Share to up to 20 devices: The Nighthawk M1 supports Wi-Fi access to up to 20 devices at once. That’s going to slice its available bandwidth up rather thinly, but if you’re after a device to run a larger number of devices, this could be quite handy.
Telstra Nighthawk M1: Why you might not want one
Very bulky: The Nighthawk M1 is like no mobile router that has come before it, but that includes its relatively immense size. Where previous hotspots could easily slip into a pocket, the Nighthawk M1 is far better suited to slip into a bag or purse, which significantly limits its portability.
Ordinary real world speeds: The hook for the Nighthawk M1 is that it combines multiple frequencies to push out its data quite so rapidly. That should lead to much faster download speeds if you’re within a gigabit enabled area, and, as per Telstra, even improved reception in slightly shakier non-gigabit regions. We’ve tested the Nighthawk M1 all across the greater Sydney region, and we’ve got to say that we can’t quite see this in action outside Telstra's labs. In areas with poor Telstra reception the Nighthawk M1 was no better or worse than any other connection we could manage on the same network. In supposedly good areas we generally topped out at around 50Mbps on average. That’s nothing to sneeze at and probably good enough for your needs, but it’s only a fraction even of Telstra’s own up-to-300Mbps claims.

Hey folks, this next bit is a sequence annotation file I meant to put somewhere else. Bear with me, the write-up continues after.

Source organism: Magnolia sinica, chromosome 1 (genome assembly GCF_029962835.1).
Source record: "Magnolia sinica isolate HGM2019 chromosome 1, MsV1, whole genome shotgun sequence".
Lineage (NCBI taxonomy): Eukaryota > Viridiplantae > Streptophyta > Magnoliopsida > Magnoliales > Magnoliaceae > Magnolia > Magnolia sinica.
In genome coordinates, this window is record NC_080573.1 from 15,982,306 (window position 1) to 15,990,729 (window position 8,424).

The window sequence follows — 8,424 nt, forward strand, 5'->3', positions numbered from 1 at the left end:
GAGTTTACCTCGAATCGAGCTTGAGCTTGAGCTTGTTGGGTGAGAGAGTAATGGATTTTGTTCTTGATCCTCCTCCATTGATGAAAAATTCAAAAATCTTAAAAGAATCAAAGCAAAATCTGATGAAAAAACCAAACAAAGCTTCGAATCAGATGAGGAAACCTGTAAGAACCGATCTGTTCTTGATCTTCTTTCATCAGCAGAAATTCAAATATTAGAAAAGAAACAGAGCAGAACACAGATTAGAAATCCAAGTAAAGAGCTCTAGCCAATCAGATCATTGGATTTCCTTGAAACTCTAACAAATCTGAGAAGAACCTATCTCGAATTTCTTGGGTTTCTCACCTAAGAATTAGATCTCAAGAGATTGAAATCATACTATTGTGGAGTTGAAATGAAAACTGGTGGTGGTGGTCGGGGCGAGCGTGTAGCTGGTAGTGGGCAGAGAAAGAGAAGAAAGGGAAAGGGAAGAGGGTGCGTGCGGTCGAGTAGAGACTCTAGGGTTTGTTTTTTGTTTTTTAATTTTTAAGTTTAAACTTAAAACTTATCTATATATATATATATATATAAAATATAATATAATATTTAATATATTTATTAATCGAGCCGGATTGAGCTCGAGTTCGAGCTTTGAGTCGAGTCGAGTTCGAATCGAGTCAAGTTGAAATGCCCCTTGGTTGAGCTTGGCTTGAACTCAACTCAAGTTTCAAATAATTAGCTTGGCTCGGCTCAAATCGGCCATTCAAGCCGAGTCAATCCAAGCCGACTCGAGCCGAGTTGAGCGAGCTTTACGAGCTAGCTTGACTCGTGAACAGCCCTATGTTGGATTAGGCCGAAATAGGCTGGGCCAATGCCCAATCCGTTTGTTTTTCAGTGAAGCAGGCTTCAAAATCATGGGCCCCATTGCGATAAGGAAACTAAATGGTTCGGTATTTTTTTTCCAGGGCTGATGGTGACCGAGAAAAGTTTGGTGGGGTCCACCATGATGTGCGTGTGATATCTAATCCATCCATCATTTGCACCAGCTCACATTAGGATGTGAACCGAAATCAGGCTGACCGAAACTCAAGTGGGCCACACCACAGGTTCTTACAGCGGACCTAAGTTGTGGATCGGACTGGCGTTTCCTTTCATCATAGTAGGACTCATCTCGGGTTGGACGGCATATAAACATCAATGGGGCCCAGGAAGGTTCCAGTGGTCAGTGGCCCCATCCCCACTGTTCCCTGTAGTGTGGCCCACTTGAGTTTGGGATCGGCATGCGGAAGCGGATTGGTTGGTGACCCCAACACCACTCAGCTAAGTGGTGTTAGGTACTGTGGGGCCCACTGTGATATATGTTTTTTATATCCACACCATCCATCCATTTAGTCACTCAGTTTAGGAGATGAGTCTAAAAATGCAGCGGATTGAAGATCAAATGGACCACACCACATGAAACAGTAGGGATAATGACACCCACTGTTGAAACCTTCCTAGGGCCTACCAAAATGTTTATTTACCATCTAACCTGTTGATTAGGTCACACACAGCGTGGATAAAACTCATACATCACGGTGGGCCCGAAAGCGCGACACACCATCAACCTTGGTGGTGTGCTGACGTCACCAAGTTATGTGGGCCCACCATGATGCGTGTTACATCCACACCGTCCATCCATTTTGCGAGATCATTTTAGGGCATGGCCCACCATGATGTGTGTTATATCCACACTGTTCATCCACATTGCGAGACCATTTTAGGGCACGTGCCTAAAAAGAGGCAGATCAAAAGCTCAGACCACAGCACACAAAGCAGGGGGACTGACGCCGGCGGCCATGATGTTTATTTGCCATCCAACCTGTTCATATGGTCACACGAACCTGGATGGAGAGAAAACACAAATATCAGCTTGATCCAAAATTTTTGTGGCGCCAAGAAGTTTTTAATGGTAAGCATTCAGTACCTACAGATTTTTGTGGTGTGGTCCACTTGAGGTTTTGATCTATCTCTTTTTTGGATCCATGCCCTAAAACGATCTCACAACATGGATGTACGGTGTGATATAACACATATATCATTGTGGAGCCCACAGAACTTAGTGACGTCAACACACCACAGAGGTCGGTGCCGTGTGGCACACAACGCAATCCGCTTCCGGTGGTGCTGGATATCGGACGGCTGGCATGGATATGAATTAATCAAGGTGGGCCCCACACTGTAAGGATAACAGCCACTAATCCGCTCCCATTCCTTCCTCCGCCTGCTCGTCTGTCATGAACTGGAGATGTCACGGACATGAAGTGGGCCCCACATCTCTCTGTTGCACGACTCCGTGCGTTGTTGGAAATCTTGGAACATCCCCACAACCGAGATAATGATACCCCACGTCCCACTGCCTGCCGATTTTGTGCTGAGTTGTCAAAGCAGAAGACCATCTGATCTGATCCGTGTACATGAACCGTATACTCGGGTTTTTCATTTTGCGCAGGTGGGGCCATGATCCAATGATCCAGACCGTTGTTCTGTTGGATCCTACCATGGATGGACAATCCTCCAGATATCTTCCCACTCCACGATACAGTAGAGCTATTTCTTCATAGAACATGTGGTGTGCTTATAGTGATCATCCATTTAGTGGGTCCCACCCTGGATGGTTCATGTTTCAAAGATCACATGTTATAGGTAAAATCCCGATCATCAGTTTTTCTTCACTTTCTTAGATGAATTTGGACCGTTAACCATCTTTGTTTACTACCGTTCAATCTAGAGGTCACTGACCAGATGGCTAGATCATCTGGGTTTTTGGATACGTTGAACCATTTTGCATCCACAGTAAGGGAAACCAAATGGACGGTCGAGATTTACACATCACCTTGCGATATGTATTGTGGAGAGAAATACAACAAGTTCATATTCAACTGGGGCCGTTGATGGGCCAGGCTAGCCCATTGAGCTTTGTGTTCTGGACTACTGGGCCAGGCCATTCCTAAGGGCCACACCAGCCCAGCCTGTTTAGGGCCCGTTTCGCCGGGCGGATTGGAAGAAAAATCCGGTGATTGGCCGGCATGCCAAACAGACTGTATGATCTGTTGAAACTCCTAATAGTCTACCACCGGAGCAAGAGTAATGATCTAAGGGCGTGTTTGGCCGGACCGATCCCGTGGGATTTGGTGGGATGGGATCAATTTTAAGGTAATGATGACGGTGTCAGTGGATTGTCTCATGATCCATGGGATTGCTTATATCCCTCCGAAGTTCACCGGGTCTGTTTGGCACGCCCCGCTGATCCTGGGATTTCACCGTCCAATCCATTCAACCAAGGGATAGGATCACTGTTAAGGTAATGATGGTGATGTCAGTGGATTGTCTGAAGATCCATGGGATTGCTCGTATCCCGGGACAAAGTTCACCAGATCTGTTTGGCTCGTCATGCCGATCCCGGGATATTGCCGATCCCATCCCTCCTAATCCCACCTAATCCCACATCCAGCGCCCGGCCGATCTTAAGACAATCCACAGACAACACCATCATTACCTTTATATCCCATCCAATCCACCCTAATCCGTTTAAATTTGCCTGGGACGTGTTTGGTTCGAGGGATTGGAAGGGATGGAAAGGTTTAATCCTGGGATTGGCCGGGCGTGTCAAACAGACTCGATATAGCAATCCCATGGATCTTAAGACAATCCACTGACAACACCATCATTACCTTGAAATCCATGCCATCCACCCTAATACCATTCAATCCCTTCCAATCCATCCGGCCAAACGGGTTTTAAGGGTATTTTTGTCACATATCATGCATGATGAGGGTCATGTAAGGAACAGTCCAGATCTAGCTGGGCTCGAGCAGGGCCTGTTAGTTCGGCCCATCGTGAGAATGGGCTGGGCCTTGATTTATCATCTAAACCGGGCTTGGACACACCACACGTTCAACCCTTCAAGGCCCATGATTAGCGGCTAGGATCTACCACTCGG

Inevitable wireless drop in speed: Wireless data transmission is necessarily lossy. It’s the nature of radio waves and the relationship between signal and noise, but what this means for any mobile hotspot is that you’ll lose some data quality along the way. To test this, we pitted the Nighthawk M1 against the Samsung Galaxy S8, which uses the exact same Qualcomm x16 LTE modem within it. The location for testing was Sydney’s Hyde Park, having been advised by Telstra that this was a good reception area for gigabit-quality mobile data. Here’s how the two devices compared across five test locations within Hyde park, connecting to the same speedtest.net server in every instance:
Speedtest.net download results (Mbps)
Telstra Nighthawk M1
Samsung Galaxy S8
Hyde Park Location 1
Hyde Park Location 2
Hyde Park Location 3
Hyde Park Location 4
Hyde Park Location 5